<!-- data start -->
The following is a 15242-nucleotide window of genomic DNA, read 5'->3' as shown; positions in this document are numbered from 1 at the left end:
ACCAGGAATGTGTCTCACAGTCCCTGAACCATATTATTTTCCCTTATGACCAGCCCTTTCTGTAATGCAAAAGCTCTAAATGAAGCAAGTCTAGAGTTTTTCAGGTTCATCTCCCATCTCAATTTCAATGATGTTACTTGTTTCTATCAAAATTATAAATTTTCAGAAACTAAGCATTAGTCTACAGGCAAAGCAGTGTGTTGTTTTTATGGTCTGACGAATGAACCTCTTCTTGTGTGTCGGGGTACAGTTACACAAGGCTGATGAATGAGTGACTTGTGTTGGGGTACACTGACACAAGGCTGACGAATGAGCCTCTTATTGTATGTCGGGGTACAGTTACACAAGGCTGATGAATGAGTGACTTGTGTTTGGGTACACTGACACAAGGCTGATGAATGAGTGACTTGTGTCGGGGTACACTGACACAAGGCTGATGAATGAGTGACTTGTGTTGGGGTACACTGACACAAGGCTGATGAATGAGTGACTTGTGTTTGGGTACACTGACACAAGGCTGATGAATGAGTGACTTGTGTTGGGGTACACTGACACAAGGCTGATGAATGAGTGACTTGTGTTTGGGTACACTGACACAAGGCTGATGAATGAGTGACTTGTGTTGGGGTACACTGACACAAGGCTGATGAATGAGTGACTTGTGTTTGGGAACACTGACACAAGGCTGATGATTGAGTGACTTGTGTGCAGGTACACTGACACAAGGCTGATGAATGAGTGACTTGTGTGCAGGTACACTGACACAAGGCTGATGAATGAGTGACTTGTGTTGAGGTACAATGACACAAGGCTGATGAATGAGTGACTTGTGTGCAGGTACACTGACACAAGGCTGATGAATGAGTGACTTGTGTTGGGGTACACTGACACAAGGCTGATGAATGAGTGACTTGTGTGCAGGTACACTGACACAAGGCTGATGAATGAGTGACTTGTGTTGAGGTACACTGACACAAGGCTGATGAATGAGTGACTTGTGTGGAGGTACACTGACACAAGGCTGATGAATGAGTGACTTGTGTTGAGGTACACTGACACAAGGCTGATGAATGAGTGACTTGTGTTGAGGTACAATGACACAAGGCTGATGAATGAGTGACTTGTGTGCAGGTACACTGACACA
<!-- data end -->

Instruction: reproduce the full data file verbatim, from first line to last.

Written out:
The following is a 15242-nucleotide window of genomic DNA, read 5'->3' as shown; positions in this document are numbered from 1 at the left end:
ACCAGGAATGTGTCTCACAGTCCCTGAACCATATTATTTTCCCTTATGACCAGCCCTTTCTGTAATGCAAAAGCTCTAAATGAAGCAAGTCTAGAGTTTTTCAGGTTCATCTCCCATCTCAATTTCAATGATGTTACTTGTTTCTATCAAAATTATAAATTTTCAGAAACTAAGCATTAGTCTACAGGCAAAGCAGTGTGTTGTTTTTATGGTCTGACGAATGAACCTCTTCTTGTGTGTCGGGGTACAGTTACACAAGGCTGATGAATGAGTGACTTGTGTTGGGGTACACTGACACAAGGCTGACGAATGAGCCTCTTATTGTATGTCGGGGTACAGTTACACAAGGCTGATGAATGAGTGACTTGTGTTTGGGTACACTGACACAAGGCTGATGAATGAGTGACTTGTGTCGGGGTACACTGACACAAGGCTGATGAATGAGTGACTTGTGTTGGGGTACACTGACACAAGGCTGATGAATGAGTGACTTGTGTTTGGGTACACTGACACAAGGCTGATGAATGAGTGACTTGTGTTGGGGTACACTGACACAAGGCTGATGAATGAGTGACTTGTGTTTGGGTACACTGACACAAGGCTGATGAATGAGTGACTTGTGTTGGGGTACACTGACACAAGGCTGATGAATGAGTGACTTGTGTTTGGGAACACTGACACAAGGCTGATGATTGAGTGACTTGTGTGCAGGTACACTGACACAAGGCTGATGAATGAGTGACTTGTGTGCAGGTACACTGACACAAGGCTGATGAATGAGTGACTTGTGTTGAGGTACAATGACACAAGGCTGATGAATGAGTGACTTGTGTGCAGGTACACTGACACAAGGCTGATGAATGAGTGACTTGTGTTGGGGTACACTGACACAAGGCTGATGAATGAGTGACTTGTGTGCAGGTACACTGACACAAGGCTGATGAATGAGTGACTTGTGTTGAGGTACACTGACACAAGGCTGATGAATGAGTGACTTGTGTGGAGGTACACTGACACAAGGCTGATGAATGAGTGACTTGTGTTGAGGTACACTGACACAAGGCTGATGAATGAGTGACTTGTGTTGAGGTACAATGACACAAGGCTGATGAATGAGTGACTTGTGTGCAGGTACACTGACACA